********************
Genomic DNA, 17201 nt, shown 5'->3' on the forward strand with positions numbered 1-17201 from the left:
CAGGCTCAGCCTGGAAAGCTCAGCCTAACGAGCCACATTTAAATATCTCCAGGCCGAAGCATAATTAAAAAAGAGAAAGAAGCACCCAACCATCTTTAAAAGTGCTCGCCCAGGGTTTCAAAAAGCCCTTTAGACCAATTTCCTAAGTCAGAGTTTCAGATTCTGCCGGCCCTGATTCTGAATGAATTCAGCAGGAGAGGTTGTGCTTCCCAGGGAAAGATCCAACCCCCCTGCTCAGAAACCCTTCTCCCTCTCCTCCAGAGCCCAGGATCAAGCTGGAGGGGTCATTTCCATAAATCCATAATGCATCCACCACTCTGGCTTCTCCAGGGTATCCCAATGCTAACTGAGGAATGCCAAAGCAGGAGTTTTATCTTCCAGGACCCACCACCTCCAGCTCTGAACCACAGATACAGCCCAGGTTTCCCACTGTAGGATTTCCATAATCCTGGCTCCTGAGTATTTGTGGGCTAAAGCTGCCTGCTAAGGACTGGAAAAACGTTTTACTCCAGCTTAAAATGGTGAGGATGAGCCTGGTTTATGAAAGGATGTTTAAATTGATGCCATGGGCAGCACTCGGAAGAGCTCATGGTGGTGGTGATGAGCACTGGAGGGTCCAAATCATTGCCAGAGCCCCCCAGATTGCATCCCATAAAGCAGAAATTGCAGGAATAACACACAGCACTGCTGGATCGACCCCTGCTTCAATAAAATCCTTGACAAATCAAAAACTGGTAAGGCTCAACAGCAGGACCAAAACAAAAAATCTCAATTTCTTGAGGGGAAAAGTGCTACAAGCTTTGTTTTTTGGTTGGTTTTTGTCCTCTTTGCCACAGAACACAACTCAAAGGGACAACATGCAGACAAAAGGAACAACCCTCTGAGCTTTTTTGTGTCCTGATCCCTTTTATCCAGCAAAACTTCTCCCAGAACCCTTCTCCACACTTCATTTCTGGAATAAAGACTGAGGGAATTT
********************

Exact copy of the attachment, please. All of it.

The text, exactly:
Genomic DNA, 17201 nt, shown 5'->3' on the forward strand with positions numbered 1-17201 from the left:
CAGGCTCAGCCTGGAAAGCTCAGCCTAACGAGCCACATTTAAATATCTCCAGGCCGAAGCATAATTAAAAAAGAGAAAGAAGCACCCAACCATCTTTAAAAGTGCTCGCCCAGGGTTTCAAAAAGCCCTTTAGACCAATTTCCTAAGTCAGAGTTTCAGATTCTGCCGGCCCTGATTCTGAATGAATTCAGCAGGAGAGGTTGTGCTTCCCAGGGAAAGATCCAACCCCCCTGCTCAGAAACCCTTCTCCCTCTCCTCCAGAGCCCAGGATCAAGCTGGAGGGGTCATTTCCATAAATCCATAATGCATCCACCACTCTGGCTTCTCCAGGGTATCCCAATGCTAACTGAGGAATGCCAAAGCAGGAGTTTTATCTTCCAGGACCCACCACCTCCAGCTCTGAACCACAGATACAGCCCAGGTTTCCCACTGTAGGATTTCCATAATCCTGGCTCCTGAGTATTTGTGGGCTAAAGCTGCCTGCTAAGGACTGGAAAAACGTTTTACTCCAGCTTAAAATGGTGAGGATGAGCCTGGTTTATGAAAGGATGTTTAAATTGATGCCATGGGCAGCACTCGGAAGAGCTCATGGTGGTGGTGATGAGCACTGGAGGGTCCAAATCATTGCCAGAGCCCCCCAGATTGCATCCCATAAAGCAGAAATTGCAGGAATAACACACAGCACTGCTGGATCGACCCCTGCTTCAATAAAATCCTTGACAAATCAAAAACTGGTAAGGCTCAACAGCAGGACCAAAACAAAAAATCTCAATTTCTTGAGGGGAAAAGTGCTACAAGCTTTGTTTTTTGGTTGGTTTTTGTCCTCTTTGCCACAGAACACAACTCAAAGGGACAACATGCAGACAAAAGGAACAACCCTCTGAGCTTTTTTGTGTCCTGATCCCTTTTATCCAGCAAAACTTCTCCCAGAACCCTTCTCCACACTTCATTTCTGGAATAAAGACTGAGGGAATTT